After a few days, however, the two neatly written sentences contained therein had begun to take on a deeper meaning in his mind. The very fact that—apart from Avery’s prison number along the top of the page—there were only two sentences required that they be pored over and analyzed in a way that a six-page rant never would have been.
“I don’t know what you’re talking about.” After a couple of days, Steven decided that this was just not true. Could not be true! Contrary to Lewis’s assertion, Steven had done his very best to think like a murderer when writing the letter, and he had more knowledge of how murderers thought than most twelve-year-olds.
After the bedroom incident where he had pissed his pants (which, mercifully, neither he nor Lewis ever referred to), Mum had told him about what happened to Uncle Billy.
At first Steven had been numbed with horror but, with Lewis’s excited encouragement, he slowly learned to be fascinated. His mother had told him Avery’s name, but would say little else about him. Instead, over the next year or so, Steven had read about serial killers. He’d thought it best to do this in secret, hiding library books in his kit bag and reading under the sheets by torchlight.
With many nervous moments spent hearing footsteps creak towards him outside the protective duvet cocoon, he learned more about murder than any boy his age should ever know.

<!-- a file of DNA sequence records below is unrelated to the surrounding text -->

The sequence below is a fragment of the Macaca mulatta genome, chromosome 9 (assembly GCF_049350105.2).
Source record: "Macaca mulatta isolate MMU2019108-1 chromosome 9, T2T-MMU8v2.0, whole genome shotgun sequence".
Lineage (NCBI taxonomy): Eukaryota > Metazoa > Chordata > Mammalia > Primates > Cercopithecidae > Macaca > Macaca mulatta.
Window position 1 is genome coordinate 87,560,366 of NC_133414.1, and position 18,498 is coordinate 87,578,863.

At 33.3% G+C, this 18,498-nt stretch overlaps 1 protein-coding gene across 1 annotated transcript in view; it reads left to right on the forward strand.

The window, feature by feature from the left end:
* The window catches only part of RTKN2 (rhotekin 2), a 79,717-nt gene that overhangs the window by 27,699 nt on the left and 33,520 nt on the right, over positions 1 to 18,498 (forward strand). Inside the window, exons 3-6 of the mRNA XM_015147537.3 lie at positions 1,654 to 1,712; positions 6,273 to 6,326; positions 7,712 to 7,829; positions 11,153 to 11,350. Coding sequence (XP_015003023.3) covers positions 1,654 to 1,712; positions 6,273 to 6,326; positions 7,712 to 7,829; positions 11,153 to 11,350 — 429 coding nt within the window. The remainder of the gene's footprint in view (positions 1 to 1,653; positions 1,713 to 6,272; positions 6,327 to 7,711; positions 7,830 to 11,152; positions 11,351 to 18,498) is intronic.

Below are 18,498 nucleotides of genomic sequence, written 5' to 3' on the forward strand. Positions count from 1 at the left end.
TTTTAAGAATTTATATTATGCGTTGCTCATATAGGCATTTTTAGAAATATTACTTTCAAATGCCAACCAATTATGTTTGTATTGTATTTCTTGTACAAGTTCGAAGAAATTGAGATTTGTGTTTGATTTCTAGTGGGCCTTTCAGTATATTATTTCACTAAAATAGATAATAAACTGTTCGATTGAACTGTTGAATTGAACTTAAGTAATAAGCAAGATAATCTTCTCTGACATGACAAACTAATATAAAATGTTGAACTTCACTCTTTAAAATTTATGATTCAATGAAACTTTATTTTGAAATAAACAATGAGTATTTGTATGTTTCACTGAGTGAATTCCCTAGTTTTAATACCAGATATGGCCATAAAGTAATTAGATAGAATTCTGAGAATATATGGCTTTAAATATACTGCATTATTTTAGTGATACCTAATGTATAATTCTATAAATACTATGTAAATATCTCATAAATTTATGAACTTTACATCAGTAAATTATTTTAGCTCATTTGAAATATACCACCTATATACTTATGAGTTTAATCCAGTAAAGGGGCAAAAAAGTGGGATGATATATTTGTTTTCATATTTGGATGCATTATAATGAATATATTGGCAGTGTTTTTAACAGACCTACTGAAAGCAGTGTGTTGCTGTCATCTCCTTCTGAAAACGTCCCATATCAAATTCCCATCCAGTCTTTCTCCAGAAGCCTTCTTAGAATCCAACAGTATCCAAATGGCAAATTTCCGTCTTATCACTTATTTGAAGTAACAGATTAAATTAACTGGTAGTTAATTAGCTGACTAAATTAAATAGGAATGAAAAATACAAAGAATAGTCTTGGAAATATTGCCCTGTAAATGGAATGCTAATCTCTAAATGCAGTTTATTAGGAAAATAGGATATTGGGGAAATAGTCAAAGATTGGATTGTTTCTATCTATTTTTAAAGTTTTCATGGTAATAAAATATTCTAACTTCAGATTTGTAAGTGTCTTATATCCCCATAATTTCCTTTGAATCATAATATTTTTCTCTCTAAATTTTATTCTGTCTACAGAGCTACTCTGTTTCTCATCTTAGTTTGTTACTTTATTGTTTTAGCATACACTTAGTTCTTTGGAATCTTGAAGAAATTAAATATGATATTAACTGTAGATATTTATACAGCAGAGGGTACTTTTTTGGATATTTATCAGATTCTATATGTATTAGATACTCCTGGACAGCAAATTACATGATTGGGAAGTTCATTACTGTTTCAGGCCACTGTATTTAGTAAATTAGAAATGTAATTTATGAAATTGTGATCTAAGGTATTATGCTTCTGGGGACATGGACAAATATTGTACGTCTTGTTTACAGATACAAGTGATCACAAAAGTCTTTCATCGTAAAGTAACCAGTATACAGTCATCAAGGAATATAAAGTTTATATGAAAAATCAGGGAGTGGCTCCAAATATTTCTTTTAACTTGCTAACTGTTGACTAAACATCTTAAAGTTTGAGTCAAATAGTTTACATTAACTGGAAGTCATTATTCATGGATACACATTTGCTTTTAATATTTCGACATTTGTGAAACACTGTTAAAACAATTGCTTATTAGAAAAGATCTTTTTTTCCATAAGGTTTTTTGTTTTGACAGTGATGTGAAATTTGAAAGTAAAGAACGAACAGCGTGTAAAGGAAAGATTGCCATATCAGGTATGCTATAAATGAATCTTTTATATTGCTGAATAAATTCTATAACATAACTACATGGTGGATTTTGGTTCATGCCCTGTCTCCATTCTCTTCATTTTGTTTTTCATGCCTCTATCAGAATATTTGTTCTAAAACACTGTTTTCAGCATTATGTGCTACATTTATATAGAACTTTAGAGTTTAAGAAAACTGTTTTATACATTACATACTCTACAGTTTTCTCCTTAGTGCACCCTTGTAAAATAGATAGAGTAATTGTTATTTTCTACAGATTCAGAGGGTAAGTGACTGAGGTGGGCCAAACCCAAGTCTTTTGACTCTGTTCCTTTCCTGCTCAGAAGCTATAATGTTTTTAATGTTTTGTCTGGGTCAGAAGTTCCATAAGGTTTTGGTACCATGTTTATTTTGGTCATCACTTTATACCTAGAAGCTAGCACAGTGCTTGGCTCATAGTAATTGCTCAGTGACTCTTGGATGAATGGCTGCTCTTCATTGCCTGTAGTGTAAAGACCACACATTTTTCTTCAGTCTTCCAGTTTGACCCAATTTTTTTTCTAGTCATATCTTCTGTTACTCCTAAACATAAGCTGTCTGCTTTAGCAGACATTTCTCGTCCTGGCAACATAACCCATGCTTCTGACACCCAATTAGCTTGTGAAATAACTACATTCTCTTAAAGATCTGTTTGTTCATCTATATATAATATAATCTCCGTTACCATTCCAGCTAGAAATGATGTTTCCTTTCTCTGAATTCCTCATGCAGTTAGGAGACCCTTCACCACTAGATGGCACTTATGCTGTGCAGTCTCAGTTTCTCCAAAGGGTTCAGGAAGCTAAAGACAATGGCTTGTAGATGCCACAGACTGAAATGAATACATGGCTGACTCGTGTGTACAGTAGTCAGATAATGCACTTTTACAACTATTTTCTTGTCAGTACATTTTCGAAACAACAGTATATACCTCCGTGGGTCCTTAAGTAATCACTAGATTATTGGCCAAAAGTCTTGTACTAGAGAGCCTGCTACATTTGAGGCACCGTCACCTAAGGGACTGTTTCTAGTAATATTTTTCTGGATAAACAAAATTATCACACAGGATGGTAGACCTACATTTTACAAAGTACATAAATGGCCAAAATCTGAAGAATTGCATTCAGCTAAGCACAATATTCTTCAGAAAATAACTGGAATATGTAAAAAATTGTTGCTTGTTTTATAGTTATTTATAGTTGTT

He learned of organized killers and disorganized killers; of thrill seekers and trophy takers; of those who stalked their prey and those who just pounced as the mood seized them. He read of crushed puppies and skinned cats; of bullies and bullied; of Peeping Toms and fire starters; of frenzied hacking and clinical dissection.
Steven’s manic reading had two major effects. First, in a single year his school-tested reading age leaped from seven years to twelve. Secondly, he learned that despite the seemingly crazy nature of their work, serial killers like Arnold Avery were in fact quite methodical. This told him that if he was true to type, Avery was likely to remember those he had killed quite vividly.
For a start, each of his victims had been chosen deliberately and, if Avery hadn’t known their names when he killed them, he sure took the trouble to find out afterwards.
In the fifteen minutes of free internet time he could devote to his search on any one day at the school library, Steven had found only a couple of online archived reports of Avery’s trial, but from them he discovered that Avery had picked Yasmin Gregory’s name from the
Bracknell & District News
. Yasmin had presented a bouquet of ugly orange lilies to Princess Anne. There was a photo of her curtseying. The cutting had later been found in the house Avery shared with his widowed mother, along with newspaper reports of her family’s appeal for her safe return. The cuttings were discovered by police in a shoe box along with Yasmin’s yellow knickers with
in glitter-writing across the front. The knickers had been laundered; the report said Avery was “disgusted by bodily fluids.”